Spot of the Week

Spot of the Week: French Bowling

Something strange has been happening this week: I seem to constantly be mixing up the names of two friends. To be fair, they’re pretty similar-ish: Dan and Rob, but it has been infuriating me no end to catch myself addressing them by the wrong name. Especially since I’ve always had a knack for getting names right.


In other news, my pregnant friend lamented on facebook this week about picking a name for her Spring baby. She knows she’s expecting a girl, and mentions in the post that the frontrunner is Eva. However, other names suggested to them by people’s comments included:

  • Amelia (already know a little girl by the name)
  • Madison (didn’t want to be the mum that insists it’s Madison, not Maddie)
  • Survanna (commenter possibly meant Savannah)
  • Lexy (mentioned twice  by two separate people, and both used this spelling)
  • Lola (liked, but thought it was too close to Layla, an they already know someone with that name)
  • Phoebe
  • Grace, Scarlett (lady suggesting these said after that you could tell that she’s old)
  • Sophia
  • Erin

I found it somewhat fascinating that all of the above names were in the Top 100 in England&Wales in 2011, aside from Savannah (and technically that spelling of Lexy).

And for this week’s picture, it comes courtesy of a French friend:

What names people use when bowling is a mini-fascinating for me, and true to form, in the picture above three of the four are using nicknames on the scorecard as opposed to their actual names. As for the other three, care to guess what names they’re short for?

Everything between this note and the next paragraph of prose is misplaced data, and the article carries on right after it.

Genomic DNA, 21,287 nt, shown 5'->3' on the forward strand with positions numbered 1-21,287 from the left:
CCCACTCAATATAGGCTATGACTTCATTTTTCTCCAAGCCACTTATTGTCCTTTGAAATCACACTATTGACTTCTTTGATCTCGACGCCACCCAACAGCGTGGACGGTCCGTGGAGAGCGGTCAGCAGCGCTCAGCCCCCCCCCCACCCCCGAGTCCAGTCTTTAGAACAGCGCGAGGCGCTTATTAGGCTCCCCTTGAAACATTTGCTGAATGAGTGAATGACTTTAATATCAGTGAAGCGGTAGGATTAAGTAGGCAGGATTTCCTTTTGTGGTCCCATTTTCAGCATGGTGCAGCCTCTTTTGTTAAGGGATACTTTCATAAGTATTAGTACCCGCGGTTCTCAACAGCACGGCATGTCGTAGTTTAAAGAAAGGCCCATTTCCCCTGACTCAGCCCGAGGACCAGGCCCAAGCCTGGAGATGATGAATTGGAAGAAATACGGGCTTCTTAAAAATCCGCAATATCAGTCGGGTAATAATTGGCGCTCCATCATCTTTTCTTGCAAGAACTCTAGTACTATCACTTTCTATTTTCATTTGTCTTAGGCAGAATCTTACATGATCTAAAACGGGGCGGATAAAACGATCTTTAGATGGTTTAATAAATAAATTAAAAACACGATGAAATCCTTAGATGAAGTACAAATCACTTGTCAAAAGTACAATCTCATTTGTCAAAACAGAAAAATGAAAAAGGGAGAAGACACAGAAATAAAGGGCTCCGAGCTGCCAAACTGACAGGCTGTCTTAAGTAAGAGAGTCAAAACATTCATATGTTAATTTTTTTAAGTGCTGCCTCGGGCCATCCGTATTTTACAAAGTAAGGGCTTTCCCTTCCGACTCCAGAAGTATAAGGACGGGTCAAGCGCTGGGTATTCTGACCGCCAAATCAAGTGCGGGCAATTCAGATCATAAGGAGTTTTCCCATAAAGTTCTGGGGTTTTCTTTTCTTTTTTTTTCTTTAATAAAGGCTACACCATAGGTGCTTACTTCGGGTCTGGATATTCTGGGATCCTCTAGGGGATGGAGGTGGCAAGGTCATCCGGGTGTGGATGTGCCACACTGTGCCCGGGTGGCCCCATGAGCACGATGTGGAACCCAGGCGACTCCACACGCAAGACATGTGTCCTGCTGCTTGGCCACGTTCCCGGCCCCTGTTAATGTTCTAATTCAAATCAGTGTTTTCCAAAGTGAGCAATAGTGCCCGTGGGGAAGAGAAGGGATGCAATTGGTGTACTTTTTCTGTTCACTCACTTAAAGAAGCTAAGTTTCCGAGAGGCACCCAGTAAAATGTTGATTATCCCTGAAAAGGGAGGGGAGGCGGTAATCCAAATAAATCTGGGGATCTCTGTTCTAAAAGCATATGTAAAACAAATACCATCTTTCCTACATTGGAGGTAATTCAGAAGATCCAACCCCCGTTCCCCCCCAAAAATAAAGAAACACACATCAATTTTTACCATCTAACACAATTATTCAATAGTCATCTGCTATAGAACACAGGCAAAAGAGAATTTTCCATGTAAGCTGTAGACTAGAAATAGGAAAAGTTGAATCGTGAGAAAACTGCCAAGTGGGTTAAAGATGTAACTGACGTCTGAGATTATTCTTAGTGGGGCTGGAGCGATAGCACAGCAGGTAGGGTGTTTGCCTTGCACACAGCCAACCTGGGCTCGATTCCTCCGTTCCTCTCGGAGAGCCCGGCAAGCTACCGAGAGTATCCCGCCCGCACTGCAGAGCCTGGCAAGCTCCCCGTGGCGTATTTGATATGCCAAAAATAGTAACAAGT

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Spot of the Week: Eating Habits

First off, congratulations are in order to my friend Philippa who just this morning welcomed a little girl into the world, whom she named Annabelle Grace.

My generation of friends are clearly beginning to hit baby-making years, as a really rather close friend finds out tomorrow whether she’s carrying a boy or girl.

Exciting times, indeed.

Now, the even bigger news of the week comes along the lines of when I visited Costa coffee, and discovered they currently sell giant custard creams and Bourbon biscuits. Now, it just so happened that the guy I was with was already in the process of buying our drinks by the time I took note of the display. Since he was paying as a birthday treat for me, I didn’t get one, but I’m determined to try them at some stage.

The link to names is that I’ve been wondering since the Costa coffee trip why the Bourbon biscuits are known as such, and so far I’ve seen a few theories; a popular one referring to a family known as House of Bourbon from Europe.